Imagine his speech declining and being told by all the specialists and therapists that this was “quite normal for children with hearing impairment. Eventually he would maybe need hearing aids, but once he got them he’d be much better at picking up new language.”
“But he’s not using his older words. He won’t play with his toys. He walks funny, always on his toes, and he is in and out of the hospital with chest infections so so often. I don’t understand how all of this is because of his hearing loss.”
“Well, after we get these latest sets of tubes in, we can get an assessment of need. Perhaps he has a mild learning difficulty, and if these tubes don’t work, this time we will have to look at getting him fitted for hearing aids, OK?”
“But if he has a learning difficulty, I still don’t understand—it’s like he woke up one day and forgot everything. He was fine and quick at learning up until he was 18 months old. Surely if he has learning difficulties, he wouldn’t have been as ‘bright’ as he was. I don’t understand what’s happening to him.”
“Well, we will assess him. He could have autism—time will tell. Now, tell me are you getting enough rest? You seem very agitated.”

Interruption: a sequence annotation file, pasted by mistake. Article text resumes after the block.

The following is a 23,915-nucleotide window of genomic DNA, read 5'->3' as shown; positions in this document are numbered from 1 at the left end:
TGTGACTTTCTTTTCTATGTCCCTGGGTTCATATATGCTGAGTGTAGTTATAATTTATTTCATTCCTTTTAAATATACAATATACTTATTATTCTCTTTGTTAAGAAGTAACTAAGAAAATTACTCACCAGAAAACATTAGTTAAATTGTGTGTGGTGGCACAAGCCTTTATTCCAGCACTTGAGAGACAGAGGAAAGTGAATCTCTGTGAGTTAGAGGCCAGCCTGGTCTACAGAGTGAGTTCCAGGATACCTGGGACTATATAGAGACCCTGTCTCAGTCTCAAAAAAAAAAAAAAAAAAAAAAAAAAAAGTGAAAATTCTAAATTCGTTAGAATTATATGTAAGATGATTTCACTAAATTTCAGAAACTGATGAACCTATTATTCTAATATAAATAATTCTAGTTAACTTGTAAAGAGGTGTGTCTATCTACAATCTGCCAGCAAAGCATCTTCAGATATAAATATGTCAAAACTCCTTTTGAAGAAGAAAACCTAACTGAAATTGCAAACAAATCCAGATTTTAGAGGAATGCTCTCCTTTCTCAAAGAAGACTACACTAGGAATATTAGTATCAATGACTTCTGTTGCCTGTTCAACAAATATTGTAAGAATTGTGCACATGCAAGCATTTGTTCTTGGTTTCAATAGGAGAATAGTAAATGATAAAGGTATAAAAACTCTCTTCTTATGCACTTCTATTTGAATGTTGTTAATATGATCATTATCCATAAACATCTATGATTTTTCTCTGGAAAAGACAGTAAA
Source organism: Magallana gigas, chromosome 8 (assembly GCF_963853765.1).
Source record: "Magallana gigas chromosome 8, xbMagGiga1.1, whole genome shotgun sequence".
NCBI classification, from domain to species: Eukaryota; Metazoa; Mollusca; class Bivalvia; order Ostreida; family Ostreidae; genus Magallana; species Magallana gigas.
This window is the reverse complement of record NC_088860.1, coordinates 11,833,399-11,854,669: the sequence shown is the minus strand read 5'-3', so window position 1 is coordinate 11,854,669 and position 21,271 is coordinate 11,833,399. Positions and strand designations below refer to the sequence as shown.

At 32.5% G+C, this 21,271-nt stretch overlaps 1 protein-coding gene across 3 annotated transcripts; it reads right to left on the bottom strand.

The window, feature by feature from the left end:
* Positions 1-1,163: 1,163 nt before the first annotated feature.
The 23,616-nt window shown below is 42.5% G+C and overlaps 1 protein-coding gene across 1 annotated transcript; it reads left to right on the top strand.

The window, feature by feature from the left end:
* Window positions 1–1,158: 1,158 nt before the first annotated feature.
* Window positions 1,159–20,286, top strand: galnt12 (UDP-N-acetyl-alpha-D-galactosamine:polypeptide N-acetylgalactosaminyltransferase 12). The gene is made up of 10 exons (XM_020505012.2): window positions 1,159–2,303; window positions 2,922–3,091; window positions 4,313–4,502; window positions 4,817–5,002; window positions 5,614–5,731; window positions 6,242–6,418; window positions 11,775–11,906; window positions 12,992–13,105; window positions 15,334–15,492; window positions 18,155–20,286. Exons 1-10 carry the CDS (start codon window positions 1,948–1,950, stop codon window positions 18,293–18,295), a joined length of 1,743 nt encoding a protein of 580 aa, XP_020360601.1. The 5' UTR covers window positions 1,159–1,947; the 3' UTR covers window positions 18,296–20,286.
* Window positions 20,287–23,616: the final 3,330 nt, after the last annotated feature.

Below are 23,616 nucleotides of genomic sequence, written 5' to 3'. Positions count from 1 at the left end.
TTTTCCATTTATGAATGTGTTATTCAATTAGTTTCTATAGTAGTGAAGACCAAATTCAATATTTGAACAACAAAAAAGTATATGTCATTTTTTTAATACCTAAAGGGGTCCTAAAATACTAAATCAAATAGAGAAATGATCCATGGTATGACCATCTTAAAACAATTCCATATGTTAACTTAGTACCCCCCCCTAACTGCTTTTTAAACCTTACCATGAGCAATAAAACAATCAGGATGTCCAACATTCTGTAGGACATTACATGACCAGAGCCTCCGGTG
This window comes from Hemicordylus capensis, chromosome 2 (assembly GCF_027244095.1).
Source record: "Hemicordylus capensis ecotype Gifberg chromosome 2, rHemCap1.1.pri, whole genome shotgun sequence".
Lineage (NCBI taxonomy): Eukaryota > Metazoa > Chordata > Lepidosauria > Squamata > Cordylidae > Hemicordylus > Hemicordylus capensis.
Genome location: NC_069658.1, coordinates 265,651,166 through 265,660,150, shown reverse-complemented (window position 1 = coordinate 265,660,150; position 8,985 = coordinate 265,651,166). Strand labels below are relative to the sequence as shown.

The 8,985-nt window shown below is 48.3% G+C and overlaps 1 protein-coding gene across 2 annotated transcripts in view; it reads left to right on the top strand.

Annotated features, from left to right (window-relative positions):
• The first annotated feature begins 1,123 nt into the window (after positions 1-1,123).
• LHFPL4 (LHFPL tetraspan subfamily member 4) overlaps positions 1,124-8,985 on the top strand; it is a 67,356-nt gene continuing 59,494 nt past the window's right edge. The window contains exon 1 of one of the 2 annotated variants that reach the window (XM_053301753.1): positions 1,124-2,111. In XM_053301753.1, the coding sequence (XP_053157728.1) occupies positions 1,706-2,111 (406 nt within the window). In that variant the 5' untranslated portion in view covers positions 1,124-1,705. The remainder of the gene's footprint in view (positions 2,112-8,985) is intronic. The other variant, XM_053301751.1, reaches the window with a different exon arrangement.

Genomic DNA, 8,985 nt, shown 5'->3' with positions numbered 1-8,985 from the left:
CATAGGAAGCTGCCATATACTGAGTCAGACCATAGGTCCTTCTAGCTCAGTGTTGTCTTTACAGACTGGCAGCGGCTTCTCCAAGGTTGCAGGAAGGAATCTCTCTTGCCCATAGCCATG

Imagine for five years and ten months of that child’s life, you spent it having conversations with doctors, nurses, family, and specialists like those mentioned above.
Imagine you are sitting in a hospital while that same child is now 5 years old (almost 6) is being prepped for surgery—again—to get his fifth set of tubes despite the same specialist telling you he will not put in tubes more than three times on any child. Yet here you are. Imagine your heart is beating so loudly, and your mind is yelling: Do something! Do something now!
“OK, we are getting him ready now and heading down to the operating room in about five minutes.”
“NO, NO, NO more fucking tubes. They are not working!”
“Calm down. OK, calm down. We can discuss this after the tubes are replaced, OK?”
“No! I am not signing that consent form, and I am not letting you touch him. Get me a children’s doctor now. Now!”
Imagine your knees buckling, imagine your body shaking because you have just roared at a specialist in a packed hospital ward.
Imagine meeting a doctor who listened.